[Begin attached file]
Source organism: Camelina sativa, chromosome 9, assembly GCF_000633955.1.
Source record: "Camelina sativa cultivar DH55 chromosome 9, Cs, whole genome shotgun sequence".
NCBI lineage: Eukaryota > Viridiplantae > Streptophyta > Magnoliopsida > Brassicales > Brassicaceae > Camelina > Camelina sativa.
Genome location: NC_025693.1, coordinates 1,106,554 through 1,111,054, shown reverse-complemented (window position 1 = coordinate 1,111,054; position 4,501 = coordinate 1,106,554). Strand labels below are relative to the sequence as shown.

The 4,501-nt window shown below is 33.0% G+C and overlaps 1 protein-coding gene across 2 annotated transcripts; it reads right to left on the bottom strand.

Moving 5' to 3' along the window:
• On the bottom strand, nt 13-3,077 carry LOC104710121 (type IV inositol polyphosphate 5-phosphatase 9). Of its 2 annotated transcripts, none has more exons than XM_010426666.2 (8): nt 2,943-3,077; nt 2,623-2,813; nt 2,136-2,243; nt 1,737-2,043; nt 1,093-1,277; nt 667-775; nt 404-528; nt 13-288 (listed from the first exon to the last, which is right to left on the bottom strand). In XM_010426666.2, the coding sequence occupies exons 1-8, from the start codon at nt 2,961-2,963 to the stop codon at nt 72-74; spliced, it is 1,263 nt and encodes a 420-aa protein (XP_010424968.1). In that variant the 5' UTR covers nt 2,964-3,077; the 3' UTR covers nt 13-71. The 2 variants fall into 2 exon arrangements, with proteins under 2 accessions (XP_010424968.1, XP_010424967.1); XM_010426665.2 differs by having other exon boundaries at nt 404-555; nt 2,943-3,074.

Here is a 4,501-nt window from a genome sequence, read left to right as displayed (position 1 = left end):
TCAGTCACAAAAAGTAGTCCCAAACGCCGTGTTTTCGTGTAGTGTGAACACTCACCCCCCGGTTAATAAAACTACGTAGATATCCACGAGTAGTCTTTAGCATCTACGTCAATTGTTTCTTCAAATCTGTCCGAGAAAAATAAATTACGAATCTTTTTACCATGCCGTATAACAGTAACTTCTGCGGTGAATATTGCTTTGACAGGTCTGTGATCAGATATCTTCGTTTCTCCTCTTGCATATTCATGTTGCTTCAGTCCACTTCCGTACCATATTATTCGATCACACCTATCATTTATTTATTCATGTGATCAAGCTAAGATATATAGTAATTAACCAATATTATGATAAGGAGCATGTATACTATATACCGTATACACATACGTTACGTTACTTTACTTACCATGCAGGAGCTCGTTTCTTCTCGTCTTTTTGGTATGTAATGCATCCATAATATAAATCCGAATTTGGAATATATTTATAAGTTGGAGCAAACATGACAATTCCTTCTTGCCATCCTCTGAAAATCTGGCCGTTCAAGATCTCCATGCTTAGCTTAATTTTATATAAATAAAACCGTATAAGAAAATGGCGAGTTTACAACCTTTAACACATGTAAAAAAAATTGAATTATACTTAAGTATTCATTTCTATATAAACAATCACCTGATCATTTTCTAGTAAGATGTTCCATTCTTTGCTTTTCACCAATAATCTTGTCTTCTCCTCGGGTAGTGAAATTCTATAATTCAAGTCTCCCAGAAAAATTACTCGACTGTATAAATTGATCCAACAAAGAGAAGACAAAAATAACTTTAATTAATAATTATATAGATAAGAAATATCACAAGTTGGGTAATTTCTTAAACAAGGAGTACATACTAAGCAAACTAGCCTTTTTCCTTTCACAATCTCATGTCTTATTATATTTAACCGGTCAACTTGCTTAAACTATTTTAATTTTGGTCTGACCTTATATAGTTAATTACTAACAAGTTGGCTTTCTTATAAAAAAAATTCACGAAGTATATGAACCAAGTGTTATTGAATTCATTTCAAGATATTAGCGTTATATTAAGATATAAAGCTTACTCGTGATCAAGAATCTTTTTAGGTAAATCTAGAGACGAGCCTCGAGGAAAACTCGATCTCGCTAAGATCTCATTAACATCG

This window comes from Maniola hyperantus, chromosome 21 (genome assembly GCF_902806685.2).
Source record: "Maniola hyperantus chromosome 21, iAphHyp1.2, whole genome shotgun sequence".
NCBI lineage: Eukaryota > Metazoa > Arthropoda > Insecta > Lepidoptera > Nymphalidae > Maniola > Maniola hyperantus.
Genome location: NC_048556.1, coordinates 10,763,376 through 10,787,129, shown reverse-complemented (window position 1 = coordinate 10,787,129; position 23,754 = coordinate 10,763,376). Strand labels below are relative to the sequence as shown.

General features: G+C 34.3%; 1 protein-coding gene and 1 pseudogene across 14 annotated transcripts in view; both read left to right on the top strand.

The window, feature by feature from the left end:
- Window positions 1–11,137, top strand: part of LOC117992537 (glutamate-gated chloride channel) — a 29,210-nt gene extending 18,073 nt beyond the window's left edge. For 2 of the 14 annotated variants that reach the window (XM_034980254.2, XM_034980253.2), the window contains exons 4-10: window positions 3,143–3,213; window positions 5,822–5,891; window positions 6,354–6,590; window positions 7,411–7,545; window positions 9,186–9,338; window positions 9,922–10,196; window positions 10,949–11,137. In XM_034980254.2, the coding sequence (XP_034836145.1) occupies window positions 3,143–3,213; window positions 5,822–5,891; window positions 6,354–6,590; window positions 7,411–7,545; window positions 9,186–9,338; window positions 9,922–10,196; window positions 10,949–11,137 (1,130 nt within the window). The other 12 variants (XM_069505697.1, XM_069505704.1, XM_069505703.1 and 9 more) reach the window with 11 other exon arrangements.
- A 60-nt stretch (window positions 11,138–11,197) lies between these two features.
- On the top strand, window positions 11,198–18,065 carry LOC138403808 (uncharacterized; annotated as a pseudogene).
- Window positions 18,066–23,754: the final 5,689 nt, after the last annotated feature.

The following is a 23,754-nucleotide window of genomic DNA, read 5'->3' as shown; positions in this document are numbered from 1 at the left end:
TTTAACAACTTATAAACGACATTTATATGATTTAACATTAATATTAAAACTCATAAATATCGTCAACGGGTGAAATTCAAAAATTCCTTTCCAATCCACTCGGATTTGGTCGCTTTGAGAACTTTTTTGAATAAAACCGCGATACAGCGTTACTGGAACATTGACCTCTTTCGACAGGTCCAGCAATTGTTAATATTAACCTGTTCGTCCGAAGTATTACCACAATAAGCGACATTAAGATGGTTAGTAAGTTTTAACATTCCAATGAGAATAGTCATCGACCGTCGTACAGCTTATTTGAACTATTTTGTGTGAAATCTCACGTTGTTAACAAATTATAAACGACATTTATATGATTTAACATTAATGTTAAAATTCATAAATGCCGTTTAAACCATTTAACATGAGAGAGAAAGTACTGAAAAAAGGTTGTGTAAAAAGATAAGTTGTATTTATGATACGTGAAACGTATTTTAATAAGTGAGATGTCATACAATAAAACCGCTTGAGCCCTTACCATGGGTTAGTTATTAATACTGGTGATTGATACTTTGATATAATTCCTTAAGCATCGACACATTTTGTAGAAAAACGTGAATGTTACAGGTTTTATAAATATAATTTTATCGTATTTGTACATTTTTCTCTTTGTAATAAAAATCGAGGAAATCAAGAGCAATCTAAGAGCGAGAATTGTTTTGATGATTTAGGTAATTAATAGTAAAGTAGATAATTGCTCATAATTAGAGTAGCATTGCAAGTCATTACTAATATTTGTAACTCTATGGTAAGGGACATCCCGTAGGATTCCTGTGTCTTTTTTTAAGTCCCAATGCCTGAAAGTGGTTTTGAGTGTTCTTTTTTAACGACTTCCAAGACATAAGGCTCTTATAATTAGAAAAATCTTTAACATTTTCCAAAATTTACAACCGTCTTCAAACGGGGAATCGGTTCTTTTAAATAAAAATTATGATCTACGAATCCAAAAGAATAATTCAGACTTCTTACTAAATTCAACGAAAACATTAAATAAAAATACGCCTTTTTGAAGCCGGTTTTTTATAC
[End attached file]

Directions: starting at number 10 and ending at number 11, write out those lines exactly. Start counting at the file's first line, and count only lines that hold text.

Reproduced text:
This window comes from Maniola hyperantus, chromosome 21 (genome assembly GCF_902806685.2).
Source record: "Maniola hyperantus chromosome 21, iAphHyp1.2, whole genome shotgun sequence".